Bippity Bop Barbershop

Bippity Bop Barbershop

4.5 2
by Natasha Anastasia Tarpley, E. B. Lewis
     
 

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In this companion book to the bestselling I Love My Hair, a young boy, Miles, makes his first trip to the barbershop with his father. Like most little boys, he is afraid of the sharp scissors, the buzzing razor, and the prospect of picking a new hairstyle. But with the support of his dad, the barber, and the other men in the barbershop, Miles bravely sits

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Overview

In this companion book to the bestselling I Love My Hair, a young boy, Miles, makes his first trip to the barbershop with his father. Like most little boys, he is afraid of the sharp scissors, the buzzing razor, and the prospect of picking a new hairstyle. But with the support of his dad, the barber, and the other men in the barbershop, Miles bravely sits through his first haircut. Written in a reassuring tone with a jazzy beat and illustrated with graceful, realistic watercolors, this book captures an important rite of passage for boys and celebrates African-American identity.

Editorial Reviews

From the Publisher
"The light-dappled watercolor paintings give the scenes a real sense of place while bringing the characters to life through a sensitive depiction of expressions, gestures, and body language. A child-centered story, well paced and beautifully illustrated." -Booklist (starred review)


Publishers Weekly
What Natasha Anastasia Tarpley did for the mother-daughter bond in I Love My Hair! she now does for father and son in Bippity Bop Barbershop, illus. by E.B. Lewis. One full-bleed watercolor spread depicts three generations of men draped in purple barber's capes, each with his own distinguished hairstyle. ( Feb.) Copyright 2001 Cahners Business Information.
School Library Journal
K-Gr 2-Rites of passage in a child's life are appealing subjects for picture books, and that is the case in this tale of a boy's first haircut. Tarpley's I Love My Hair! (Little, Brown, 1998) celebrates the positive self-image and cultural identity of African-American girls, and Bippity Bop does the same for boys. Miles is nervous about visiting the barber for his first "official" haircut; he's afraid that the buzzing clippers will hurt, and he doesn't know what kind of cut to request. The descriptions of Miles trying to be "brave" are labored and unconvincing. Happily, the resolution of his hairstyle dilemma rings true: he selects a cut just like his daddy's. Miles and Dad leave the shop with identical haircuts, sharing high-fives, "two cool cats" walking to the rhythm of a "bippity bop" beat. Lewis's delightfully fluid watercolor illustrations get everything just right. The book is filled with cheerful and loving scenes of home and community, and remarkably expressive portrayals of men going about their business, tending shop, or awaiting their turns in the barber chair. With its depictions of dreadlocks, Afros, and even gleaming bald pates, Bippety Bop adds diversity to the small but growing niche of multicultural books that celebrate hair.-Mary Ann Carcich, Mattituck-Laurel Public Library, Mattituck, NY Copyright 2001 Cahners Business Information.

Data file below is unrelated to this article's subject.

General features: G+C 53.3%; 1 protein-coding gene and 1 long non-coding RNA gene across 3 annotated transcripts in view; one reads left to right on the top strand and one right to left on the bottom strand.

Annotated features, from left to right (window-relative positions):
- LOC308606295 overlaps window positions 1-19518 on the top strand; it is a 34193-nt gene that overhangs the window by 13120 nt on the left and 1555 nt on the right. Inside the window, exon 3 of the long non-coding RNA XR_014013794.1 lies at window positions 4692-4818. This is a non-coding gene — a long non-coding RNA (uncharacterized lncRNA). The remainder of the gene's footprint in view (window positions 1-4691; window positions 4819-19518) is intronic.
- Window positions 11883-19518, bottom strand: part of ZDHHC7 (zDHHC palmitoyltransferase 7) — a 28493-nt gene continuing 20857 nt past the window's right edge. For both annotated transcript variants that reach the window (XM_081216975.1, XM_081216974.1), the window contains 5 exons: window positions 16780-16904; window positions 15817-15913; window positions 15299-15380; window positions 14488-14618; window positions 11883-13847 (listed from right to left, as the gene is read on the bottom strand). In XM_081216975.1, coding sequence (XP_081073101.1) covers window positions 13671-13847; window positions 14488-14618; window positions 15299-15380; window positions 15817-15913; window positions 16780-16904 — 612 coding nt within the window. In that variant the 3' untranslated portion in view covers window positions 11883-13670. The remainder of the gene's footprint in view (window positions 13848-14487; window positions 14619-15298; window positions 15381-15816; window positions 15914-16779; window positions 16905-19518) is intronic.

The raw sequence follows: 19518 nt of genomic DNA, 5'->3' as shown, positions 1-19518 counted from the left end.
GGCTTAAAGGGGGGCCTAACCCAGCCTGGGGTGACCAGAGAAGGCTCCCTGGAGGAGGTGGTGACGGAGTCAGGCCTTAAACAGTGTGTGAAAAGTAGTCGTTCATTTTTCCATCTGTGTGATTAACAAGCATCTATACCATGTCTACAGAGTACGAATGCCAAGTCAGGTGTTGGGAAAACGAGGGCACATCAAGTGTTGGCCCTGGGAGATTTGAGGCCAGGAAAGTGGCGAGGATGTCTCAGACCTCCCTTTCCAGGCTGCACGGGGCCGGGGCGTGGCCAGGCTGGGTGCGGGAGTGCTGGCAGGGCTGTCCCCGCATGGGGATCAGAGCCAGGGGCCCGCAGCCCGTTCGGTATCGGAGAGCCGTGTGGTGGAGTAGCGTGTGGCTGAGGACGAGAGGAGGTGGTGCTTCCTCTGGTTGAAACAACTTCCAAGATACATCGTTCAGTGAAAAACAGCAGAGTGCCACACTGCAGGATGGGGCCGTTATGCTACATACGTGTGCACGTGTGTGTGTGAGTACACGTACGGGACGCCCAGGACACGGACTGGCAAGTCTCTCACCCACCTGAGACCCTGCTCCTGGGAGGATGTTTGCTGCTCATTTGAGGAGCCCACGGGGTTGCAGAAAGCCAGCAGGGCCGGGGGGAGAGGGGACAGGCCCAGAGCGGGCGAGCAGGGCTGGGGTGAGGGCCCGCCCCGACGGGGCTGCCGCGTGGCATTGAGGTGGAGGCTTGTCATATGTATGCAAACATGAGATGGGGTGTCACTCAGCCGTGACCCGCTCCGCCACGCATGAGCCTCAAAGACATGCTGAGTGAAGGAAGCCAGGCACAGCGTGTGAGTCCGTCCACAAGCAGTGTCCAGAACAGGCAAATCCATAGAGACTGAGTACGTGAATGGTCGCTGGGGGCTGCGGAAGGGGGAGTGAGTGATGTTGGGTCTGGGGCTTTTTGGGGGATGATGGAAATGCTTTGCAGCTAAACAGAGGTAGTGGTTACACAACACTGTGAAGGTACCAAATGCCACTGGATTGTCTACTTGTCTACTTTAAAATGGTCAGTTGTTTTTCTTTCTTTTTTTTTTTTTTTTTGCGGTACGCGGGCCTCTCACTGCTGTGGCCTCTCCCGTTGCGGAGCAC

Kirkus Reviews
Tarpley and Lewis return to the theme of their first collaboration: I Love My Hair (1997). In this case, it is the occasion of a young man's first official haircut. Tarpley is very sharp in catching the moods and rituals of the barbershop. Like the best of such places, this shop has a group of regulars, warm in each other's company, cajoling, exuding camaraderie. Miles, the first-timer, an African-American boy, is in the company of his father, who is one of the regulars. Tarpley works the rite-of-passage angle, but not overly; she understands that the atmospherics are what count: "Jazz music, loud voices, and laughter blend with the buzzzzzzz of clippers and the soft sweesh-sweesh whisper of scissors." All the gents have advised Miles to "be brave," which of course gives him a mild case of the shim-shams when the clippers touch the back of his neck for the first time. But his dad is there to offer some soothing advice and the cut proceeds. Miles exits to a round of high-fives and those cherished words from the barber: "See you next time." There aren't many of these safe harbors left out there in the everyday world, and Tarpley celebrates well their survival. And their steadiness and warmth are equally applauded in Lewis's sure-handed watercolors-Miles is totally adorable-inviting enough to make readers want to go out and get a trim. (Picture book. 4-8)

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Product Details

ISBN-13:
9780316033824
Publisher:
Little, Brown Books for Young Readers
Publication date:
01/01/2009
Edition description:
Reprint
Pages:
32
Sales rank:
206,909
Product dimensions:
9.80(w) x 9.80(h) x 0.20(d)
Age Range:
4 - 7 Years

Meet the Author

Natasha Anastasia Tarpley is the recipient of a National Endowment for the Arts Fellowship and numerous other awards.

E.B. Lewis is the illustrator of two Corretta Scott King Honor Books, including The Bat Boy and His Violin by Gavin Curtis and Talkin' About Bessie: The Story of Aviator Elizabeth Coleman by Nikki Grimes.

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